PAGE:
All the academics who spoke to Research Africa agreed that red tape, which exists at all South African universities, is worse in the previously disadvantaged universities. “It’s the chaos that allows the opportunities, but the same chaos makes everything difficult,” Allsobrook says. “Everything I do, I now expect to go wrong … I’m almost scared to believe it when something actually works. That said, a lot has gone very well.”
Moodley is more direct. There are often two kinds of academics drawn to such an environment, he says: Those who want to build something and do unencumbered research, and those who want to wait out retirement: “This leads to all kinds of academic woes. The ones who want to get on and are serious have to jump through all these hoops to stop people doing dodgy things, such as hiring their girlfriend or mistress to be a research assistant.”
Maartens says that is where institutional leadership becomes important: “You can’t just parachute one top person into a university and think that you are going to build up an excellent research unit. There needs to be support from university management.”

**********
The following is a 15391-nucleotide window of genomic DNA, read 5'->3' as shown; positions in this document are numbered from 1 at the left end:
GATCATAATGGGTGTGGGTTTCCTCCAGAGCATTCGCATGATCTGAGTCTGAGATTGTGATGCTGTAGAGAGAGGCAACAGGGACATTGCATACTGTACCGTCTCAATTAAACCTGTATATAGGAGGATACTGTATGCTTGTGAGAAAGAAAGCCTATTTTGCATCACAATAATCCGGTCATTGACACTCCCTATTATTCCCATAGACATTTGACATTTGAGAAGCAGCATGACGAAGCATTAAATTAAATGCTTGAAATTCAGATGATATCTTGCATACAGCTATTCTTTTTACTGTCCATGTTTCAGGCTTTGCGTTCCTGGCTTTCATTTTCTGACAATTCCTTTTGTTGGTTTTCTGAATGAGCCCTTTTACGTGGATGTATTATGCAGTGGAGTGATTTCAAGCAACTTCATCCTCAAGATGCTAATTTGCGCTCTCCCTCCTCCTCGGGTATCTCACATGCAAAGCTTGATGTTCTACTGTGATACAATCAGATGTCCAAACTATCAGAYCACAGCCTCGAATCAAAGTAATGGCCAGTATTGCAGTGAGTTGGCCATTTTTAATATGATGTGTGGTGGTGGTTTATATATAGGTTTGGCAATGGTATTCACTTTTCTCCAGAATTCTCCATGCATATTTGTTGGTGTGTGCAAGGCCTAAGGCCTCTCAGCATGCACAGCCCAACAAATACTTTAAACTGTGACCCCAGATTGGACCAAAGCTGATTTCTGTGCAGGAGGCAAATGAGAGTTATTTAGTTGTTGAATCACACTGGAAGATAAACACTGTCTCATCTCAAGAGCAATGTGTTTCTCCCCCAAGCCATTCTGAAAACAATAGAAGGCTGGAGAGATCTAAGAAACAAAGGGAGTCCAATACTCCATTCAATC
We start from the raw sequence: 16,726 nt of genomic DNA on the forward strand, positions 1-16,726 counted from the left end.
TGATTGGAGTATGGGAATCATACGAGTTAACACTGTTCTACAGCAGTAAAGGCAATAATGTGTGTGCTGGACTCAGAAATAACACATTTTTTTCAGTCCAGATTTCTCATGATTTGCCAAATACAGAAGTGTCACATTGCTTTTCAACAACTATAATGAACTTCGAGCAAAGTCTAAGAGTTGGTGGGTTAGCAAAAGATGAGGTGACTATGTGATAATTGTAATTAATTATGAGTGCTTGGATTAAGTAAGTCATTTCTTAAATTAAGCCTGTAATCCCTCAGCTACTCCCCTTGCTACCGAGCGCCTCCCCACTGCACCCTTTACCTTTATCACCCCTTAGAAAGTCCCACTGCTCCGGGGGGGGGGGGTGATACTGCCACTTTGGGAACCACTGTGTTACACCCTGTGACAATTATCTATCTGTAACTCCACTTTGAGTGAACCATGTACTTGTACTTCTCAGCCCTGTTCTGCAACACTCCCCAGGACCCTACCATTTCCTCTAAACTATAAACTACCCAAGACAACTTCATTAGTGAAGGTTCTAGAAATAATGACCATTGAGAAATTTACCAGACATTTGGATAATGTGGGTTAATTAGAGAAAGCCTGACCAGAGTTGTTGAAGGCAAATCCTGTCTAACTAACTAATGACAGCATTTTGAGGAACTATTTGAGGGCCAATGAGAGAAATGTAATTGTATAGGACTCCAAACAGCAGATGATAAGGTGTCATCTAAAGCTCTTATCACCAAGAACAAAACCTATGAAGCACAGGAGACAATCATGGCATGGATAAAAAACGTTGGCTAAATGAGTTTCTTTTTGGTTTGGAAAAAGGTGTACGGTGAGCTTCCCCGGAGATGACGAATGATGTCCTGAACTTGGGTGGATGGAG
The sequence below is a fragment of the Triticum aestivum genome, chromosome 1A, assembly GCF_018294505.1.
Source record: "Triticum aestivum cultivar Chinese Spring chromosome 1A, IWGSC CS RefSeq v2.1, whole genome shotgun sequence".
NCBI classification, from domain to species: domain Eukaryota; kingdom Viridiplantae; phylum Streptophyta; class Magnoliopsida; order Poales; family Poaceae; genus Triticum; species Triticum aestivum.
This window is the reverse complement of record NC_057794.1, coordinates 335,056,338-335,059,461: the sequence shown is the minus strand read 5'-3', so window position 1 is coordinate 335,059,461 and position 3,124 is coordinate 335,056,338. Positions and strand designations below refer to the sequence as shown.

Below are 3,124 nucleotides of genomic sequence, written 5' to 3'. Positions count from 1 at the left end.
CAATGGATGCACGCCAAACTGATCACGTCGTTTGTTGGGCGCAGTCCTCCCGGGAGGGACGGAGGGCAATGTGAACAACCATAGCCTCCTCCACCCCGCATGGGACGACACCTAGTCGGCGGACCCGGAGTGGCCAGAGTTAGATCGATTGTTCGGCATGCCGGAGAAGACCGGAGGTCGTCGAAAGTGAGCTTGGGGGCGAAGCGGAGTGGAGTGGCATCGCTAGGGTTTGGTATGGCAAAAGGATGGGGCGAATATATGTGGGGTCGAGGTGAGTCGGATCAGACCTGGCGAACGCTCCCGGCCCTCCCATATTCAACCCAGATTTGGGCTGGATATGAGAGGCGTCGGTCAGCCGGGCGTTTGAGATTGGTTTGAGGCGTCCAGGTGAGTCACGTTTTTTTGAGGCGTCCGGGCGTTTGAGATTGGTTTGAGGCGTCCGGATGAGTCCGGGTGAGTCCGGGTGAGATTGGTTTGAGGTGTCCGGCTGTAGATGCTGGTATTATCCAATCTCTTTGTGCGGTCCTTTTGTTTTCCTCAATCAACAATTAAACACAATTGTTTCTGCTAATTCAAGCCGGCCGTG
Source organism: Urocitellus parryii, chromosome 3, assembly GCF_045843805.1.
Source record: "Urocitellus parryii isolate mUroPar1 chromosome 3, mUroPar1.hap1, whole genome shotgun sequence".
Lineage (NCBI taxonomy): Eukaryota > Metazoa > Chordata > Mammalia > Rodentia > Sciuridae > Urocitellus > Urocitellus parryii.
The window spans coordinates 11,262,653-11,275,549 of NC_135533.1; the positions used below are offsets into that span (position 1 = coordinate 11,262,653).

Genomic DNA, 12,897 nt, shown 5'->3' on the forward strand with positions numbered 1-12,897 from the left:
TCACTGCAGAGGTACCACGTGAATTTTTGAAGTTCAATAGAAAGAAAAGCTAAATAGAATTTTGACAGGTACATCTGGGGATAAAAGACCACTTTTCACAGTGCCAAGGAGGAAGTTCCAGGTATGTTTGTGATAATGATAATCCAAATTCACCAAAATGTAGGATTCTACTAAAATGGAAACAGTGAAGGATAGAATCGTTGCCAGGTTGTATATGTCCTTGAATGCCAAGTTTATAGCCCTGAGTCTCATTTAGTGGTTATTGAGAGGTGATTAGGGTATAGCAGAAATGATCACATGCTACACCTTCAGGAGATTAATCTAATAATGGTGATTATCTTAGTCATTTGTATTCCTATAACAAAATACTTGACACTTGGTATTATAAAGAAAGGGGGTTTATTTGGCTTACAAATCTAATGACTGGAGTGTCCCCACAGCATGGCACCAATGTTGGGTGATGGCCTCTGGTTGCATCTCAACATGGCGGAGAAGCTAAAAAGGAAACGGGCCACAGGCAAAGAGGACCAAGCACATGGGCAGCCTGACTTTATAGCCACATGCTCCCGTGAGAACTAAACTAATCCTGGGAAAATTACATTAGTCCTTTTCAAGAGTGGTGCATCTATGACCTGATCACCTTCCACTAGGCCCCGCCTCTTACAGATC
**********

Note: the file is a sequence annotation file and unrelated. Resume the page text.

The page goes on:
But while previously disadvantaged universities can help ambitious mid-career researchers carve out a niche, it’s no place to start an academic career, Moodley says. “You couldn’t establish yourself as a scientist here, or rather, it would be very hard. As a young scientist, you need someone who really knows how to mentor you as it’s hard to do anything serious because the administration inadvertently blocks you.”
Young researchers need to broaden their horizons before settling down, he says. “You have to send these kids out there to see how other scientists in the rest of the world are kicking it, so that they can come back and lift the level—otherwise it is impossible to build up an international network from here.”
Moodley knows he made the right choice. “There are places where researchers get oodles of cash and do cutting-edge research, but I can collaborate with them and live here. I could not think of another academic institution in the world where I’d want to be.”